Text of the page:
A Lot of Apple at the Core of 2007's Best Products

Rob Enderle

We had a wild and crazy year in 2007 and there were many amazing products, ranging from phones to Web sites to in-car technologies -- and some really cool PCs, too.

 

Apple was a major part of this year. Often, if it wasn't an Apple product grabbing the headlines, it was a product that could have been designed by Apple. This sets up the 2008 battle between MacWorld and CES nicely, which we'll talk about later in the week.

 

iPhone: The iPhone stole CES, which will be trying to get its audience back this year. The phone is arguably the best complex generation-one product ever brought to market and showcases what can happen if you get product design, user interface and marketing right.

 

Microsoft Sync: Microsoft's competitive offering to the iPod, Sync, was solid and well marketed. It also showcases what can happen when you get product design, user interface and marketing right -- you can add partnering, because Ford hasn't been the drag on the image of this product that AT&T has been for Apple.

 

Google: 2007 was really Google's year. The simplicity and performance of its search tool, coupled with aggressive moves to improve its long-term competitiveness, brings Google onto my list of companies and products that should be recognized for doing excellent work.


 

VMware: Here was a company that defined virtualization and became the buzzword for nearly the entire tech industry. Its IPO was overshadowed only by Google's in an earlier year. In 2008, it will face Microsoft, but in 2007 it was at the top of its heap.

 

Nintendo Wii: This was an example of simply getting back to basics and applying the iPod lesson of focused product, competitive price and broader market target to the console gaming market. Nintendo had been dead last and helped knock Sony from first to last with this offering.

 

Amazon Kindle: The first eBook that really looked at what Apple had done with iPod and iTunes. Amazon updated it for current wireless technology and created a sellout product. While the hardware could use one more turn, the back end was near flawless and actually better than iTunes was initially.

 

HP MediaSmart Server: The first IT-level product that was home ready. As powerful as an enterprise server, as easy to use as an iPod, this product showcased what could be done if two companies collaborated well and was one of the top-selling products in its launch month.

 

HP Blackbird: In a year of mergers, this product was strong proof that you can take two very different companies and create something amazing. More advanced and more attractively priced than similar exclusive offerings, this gaming PC put the gaming segment on notice that HP was going to make a run for dominance.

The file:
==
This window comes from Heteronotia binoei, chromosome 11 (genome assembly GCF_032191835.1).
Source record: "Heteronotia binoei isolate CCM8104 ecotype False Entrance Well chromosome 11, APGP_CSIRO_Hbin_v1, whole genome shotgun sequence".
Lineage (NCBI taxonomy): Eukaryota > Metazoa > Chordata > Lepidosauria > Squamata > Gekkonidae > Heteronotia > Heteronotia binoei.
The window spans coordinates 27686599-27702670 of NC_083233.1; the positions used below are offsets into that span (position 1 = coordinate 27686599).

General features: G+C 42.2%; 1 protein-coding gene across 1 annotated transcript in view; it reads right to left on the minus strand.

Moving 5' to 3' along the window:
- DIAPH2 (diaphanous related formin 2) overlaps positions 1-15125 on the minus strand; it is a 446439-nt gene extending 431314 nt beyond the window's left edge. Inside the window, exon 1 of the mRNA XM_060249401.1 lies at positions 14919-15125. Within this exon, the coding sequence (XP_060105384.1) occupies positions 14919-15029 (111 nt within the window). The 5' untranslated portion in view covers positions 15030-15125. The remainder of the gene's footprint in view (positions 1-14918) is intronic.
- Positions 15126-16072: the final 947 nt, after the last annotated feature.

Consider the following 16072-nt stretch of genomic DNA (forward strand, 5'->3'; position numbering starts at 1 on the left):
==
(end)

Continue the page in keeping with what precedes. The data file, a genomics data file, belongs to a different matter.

Dell XPS One: A more completely designed product than the also very nice looking Gateway One, the Dell XPS One combined product design and marketing into an Apple quality package only slightly tarnished by the cloud that surrounds every Vista offering. It was the first product to truly step up and make a solid hit at a segment that Apple has traditionally owned.

 

Port 25: Microsoft's Web site targeting the Open Source market, which has traditionally avoided Microsoft products like the plague. Having as big an impact inside Microsoft as outside, this is a showcase of how to deal with a community honestly. It helped make Microsoft competitive where that company was not.

 

Disney.com: Arguably the best-focused web site in the world. Showcasing a brilliant blend of multimedia technologies and consistent user experience while embracing the Disney brand, it should be a template for anyone doing a focused Web site. Its "Pirates of the Caribbean" property, in particular, sets the standard for how to create a gaming environment for kids that is both fun and safe. The Fairy site, though, had me thinking about how much fun it would be to put weapons on Fairies, something we are unlikely to see at Disney.

 

Facebook: At the beginning of the year, I didn't know anyone on Facebook. By the end, virtually everyone I knew was on it. This was a massive year for this company. It picked Microsoft as the White Knight -- an unusual role for that company -- to hold off Google, which probably says a lot about all three companies' futures. Nice transition into a platform provider where properties that otherwise would be competing can instead become partners.

 

Wrapping Up

 

This was a crazy year, which sets the stage for an even more incredible 2008, when we are likely to see even more amazing things happen at an even greater pace.

 

We'll turn our eyes to next year, CES and MacWorld next where the first battles of 2008 will be fought.



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